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Int J Hematol. 2004 Aug;80(2):128-35.

DNA methylation as a therapeutic target in hematologic disorders: recent results in older patients with myelodysplasia and acute myeloid leukemia.

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  • 1Department of Hematology/Oncology, Albert-Ludwigs- University (ALU) Freiburg, Germany.

Abstract

DNA methylation provides a major epigenetic code (besides histone modification) of the lineage- and development-specific genes (such as regulators of differentiation in the hematopoietic lineages) that control expression of normal cells. However, DNA methylation is also involved in malignancies because aberrant methylating gene activity occurs during leukemic transformation. Thus, genes such as tumor suppressor genes, growth-regulatory genes, and adhesion molecules are often silenced in various hematopoietic malignancies by epigenetic inactivation via DNA hypermethylation. This inactivation is frequently seen not only in transformed cell lines but also in primary leukemia cells. Because this defect is amenable to reversion by pharmacologic means, agents that inhibit DNA methylation have been developed to specifically target this hypermethylation defect in leukemia and preleukemia cases. The most clinically advanced agents, the azanucleosides 5-azacytidine and 5-aza-2'-deoxycytidine (decitabine), were discovered more than 25 years ago, when their methylation-inhibitory activities, even at low concentrations, became apparent. Although both of these agents, like cytarabine, had been clinically used until then at high doses, the redevelopment of these agents for low-dose schedules has revealed very interesting clinical activities for treating myelodysplasia (MDS) and acute myeloid leukemia (AML). Because these diseases occur mostly in patients over 60 years of age, low-dose schedules with these compounds provide a very promising approach in such patient groups by virtue of their low nonhematologic toxicity profiles. In the present review, we describe the development of treatments that target DNA hypermethylation in MDS and AML, and clinical results are presented. In addition, pharmacologic DNA demethylation may be viewed as a platform for biological modification of malignant cells to become sensitized (or resensitized) to secondary signals, such as differentiating signals (retinoids, vitamin D3) and hormonal signals (eg, estrogen receptor in breast cancer cells, androgen receptor in prostate cancer cells). Finally, an in vitro synergism between the reactivating potency of demethylating agents and inhibitors of histone deacetylation has been tested in several pilot studies of AML and MDS treatment. Finally, gene reactivation by either group of compounds results in therapeutically meaningful reactivation of fetal hemoglobin in patients with severe hemoglobinopathies, extending the therapeutic range of derepressive epigenetic agents to nonmalignant hematopoietic disorders.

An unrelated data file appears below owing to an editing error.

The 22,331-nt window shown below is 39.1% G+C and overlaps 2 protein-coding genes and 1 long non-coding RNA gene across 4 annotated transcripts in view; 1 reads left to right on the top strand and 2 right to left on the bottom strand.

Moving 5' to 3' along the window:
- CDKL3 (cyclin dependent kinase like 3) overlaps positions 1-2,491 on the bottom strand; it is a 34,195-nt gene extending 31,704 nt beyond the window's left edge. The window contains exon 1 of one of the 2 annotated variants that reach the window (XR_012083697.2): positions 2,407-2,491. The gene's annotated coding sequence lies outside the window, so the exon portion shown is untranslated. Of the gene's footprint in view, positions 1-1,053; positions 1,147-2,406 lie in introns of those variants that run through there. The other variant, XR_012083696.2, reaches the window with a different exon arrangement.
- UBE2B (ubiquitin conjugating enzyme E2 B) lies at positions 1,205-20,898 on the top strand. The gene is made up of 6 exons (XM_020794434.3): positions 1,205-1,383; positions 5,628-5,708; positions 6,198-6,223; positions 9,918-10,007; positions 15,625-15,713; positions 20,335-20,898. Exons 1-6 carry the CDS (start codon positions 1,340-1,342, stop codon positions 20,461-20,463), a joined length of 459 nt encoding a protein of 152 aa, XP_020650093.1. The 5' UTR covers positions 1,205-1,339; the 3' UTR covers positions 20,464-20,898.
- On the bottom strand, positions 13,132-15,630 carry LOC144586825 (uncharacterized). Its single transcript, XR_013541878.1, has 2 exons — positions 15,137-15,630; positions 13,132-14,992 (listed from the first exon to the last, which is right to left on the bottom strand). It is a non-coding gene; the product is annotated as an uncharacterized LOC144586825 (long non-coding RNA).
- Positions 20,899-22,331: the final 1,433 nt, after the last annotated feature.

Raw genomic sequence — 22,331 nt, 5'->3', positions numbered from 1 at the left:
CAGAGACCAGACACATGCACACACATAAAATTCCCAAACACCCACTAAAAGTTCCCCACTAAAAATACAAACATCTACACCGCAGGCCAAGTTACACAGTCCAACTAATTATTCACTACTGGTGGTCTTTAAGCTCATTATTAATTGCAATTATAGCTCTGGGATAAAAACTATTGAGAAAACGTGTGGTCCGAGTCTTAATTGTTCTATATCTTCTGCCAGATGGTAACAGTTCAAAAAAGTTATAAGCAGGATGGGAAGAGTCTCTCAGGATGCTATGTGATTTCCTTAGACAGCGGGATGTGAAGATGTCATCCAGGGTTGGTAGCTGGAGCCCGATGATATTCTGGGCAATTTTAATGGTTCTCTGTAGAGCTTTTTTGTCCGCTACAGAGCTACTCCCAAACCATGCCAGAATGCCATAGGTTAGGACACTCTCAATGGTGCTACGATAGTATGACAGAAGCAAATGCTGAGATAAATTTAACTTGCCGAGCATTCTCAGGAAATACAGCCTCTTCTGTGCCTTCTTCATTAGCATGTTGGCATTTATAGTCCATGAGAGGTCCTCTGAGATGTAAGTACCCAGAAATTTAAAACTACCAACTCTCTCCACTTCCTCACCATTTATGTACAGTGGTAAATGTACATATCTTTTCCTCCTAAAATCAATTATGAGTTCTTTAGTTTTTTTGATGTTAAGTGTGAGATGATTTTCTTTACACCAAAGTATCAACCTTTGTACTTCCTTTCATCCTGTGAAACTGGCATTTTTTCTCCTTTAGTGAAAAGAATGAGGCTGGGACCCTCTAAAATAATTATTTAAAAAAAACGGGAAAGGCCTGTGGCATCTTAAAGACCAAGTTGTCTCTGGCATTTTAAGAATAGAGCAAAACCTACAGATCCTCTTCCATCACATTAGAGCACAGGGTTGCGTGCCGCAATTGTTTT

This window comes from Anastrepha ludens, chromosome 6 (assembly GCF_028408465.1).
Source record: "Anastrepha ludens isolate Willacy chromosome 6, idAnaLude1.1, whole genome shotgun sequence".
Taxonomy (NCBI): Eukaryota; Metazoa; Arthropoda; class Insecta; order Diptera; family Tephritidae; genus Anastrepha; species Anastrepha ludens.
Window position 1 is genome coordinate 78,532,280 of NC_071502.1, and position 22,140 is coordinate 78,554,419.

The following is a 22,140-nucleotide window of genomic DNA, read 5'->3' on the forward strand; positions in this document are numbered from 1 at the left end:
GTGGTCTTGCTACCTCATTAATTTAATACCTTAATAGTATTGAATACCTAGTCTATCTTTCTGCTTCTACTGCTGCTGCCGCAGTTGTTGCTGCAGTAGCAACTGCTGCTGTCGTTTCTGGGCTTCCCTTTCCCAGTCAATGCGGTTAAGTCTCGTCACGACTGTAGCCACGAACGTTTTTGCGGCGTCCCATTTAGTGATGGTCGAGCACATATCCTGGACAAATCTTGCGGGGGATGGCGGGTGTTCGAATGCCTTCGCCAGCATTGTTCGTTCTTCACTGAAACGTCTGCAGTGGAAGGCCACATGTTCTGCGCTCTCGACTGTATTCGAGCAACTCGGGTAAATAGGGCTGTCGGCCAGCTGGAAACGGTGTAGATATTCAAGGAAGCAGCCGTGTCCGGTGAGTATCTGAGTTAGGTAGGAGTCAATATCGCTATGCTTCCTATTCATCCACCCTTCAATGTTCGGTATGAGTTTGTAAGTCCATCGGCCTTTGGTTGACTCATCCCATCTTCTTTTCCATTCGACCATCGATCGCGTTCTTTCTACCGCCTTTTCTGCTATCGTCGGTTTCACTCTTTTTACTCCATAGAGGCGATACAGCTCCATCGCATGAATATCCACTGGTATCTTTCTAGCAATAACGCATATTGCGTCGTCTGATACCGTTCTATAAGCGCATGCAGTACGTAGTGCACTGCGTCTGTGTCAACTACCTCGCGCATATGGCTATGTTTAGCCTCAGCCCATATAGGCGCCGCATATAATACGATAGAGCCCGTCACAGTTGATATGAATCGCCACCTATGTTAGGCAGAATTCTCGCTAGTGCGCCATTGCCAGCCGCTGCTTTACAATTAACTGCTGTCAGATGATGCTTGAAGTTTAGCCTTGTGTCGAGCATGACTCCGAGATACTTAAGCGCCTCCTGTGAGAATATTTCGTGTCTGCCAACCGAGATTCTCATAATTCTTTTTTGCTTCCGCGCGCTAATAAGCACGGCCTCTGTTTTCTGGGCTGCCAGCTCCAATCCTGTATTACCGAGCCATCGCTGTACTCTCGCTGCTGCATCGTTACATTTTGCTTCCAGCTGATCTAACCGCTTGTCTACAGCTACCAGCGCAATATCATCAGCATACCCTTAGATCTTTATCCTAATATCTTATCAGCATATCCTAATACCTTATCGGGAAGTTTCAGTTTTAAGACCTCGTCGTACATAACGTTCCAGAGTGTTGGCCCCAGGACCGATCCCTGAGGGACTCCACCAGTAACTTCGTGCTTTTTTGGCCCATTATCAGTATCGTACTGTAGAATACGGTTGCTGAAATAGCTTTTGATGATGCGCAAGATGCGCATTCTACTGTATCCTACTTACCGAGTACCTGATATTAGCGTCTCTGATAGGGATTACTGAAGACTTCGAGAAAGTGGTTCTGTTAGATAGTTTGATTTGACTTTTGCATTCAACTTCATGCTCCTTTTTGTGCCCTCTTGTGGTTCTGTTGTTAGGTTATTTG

PMID:
15481440
[PubMed - indexed for MEDLINE]
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